Most people know vitamin D’s role in building and maintaining healthy bones. Vitamin D is critical for bone health because it’s necessary for calcium absorption, the primary component of bone.

In addition to bone health, vitamin D plays several roles in various bodily processes, including immune responses². For example, research has found that vitamin D acts on the immune system, reducing autoimmune antibodies and decreasing the body’s inflammatory response.

Additionally, research has found a correlation between vitamin D deficiency and Hashimoto’s disease. People with the condition have significantly lower levels of this vitamin than the general population. Studies also indicate that vitamin D deficiency level is linked to the severity of Hashimoto’s disease.

B complex vitamins

Studies have found that 46% of patients with Hashimoto’s disease also have a vitamin B-12 deficiency¹. In addition, research suggests that even in asymptomatic patients, vitamin B-12 deficiencies may be an early indication of a thyroid issue.

Hypothyroidism and vitamin B-12 deficiency have similar symptoms, such as fatigue, weakness, and depression. While a lack of vitamin B-12 is common with Hashimoto’s disease, it is often overlooked.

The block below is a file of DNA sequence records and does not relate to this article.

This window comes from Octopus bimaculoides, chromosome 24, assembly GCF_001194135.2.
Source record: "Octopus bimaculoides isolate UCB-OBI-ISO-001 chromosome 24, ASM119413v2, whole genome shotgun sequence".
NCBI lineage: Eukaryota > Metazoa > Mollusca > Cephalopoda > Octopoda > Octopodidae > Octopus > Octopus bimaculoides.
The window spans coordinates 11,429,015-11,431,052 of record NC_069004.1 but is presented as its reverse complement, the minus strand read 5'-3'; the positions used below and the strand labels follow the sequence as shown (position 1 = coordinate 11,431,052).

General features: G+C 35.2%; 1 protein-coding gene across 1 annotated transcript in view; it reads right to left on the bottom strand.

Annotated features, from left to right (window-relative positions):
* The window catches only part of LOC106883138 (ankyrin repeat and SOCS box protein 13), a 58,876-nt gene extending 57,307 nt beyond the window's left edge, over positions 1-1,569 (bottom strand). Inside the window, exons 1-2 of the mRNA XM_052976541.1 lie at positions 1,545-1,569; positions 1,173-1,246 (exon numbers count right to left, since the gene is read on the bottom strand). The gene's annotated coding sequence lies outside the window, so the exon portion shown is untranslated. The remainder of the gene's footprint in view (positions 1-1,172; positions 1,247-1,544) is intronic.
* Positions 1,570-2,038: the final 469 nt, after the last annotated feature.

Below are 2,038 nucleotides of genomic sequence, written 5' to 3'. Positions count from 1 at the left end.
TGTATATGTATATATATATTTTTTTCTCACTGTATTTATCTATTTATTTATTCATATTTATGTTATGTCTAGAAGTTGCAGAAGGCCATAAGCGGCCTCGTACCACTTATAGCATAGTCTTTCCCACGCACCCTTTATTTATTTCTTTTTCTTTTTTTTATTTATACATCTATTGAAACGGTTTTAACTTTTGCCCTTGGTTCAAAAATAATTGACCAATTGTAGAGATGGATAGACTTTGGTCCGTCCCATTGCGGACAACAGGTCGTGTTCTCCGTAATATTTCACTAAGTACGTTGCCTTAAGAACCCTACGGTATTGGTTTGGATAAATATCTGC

What other vitamins and supplements can help with Hashimoto’s disease?

Research shows that several nutrients are needed for your thyroid to function optimally. Some of the most vital ones for thyroid health may also benefit people with Hashimoto’s disease.

These include the following:


Selenium supplementation is associated with a significant decrease in antithyroid antibodies and often improves mood and general well-being in people with Hashimoto’s disease.

Evidence suggests that selenium supplementation³ in patients with Hashimoto’s thyroiditis and known selenium deficiency may be helpful.


Zinc is an essential nutrient that plays a role in your metabolism and immune system and is vital for thyroid function. Zinc helps regulate the production and metabolism of your thyroid hormones.


People with Hashimoto’s disease have an increased risk of developing anemia⁴. Iron supplements can often improve symptoms and may be necessary to correct iron deficiencies.


Curcumin, a turmeric extract, is a strong anti-oxidative with powerful anti-inflammatory properties. As a result, curcumin may play a crucial role in preventing and treating Hashimoto’s disease and can help protect the thyroid gland.


Low magnesium levels are linked to an increased risk of Hashimoto’s disease and thyroid antibodies. Magnesium supplementation may benefit people with severely low blood magnesium and improve symptoms in people with thyroid disease.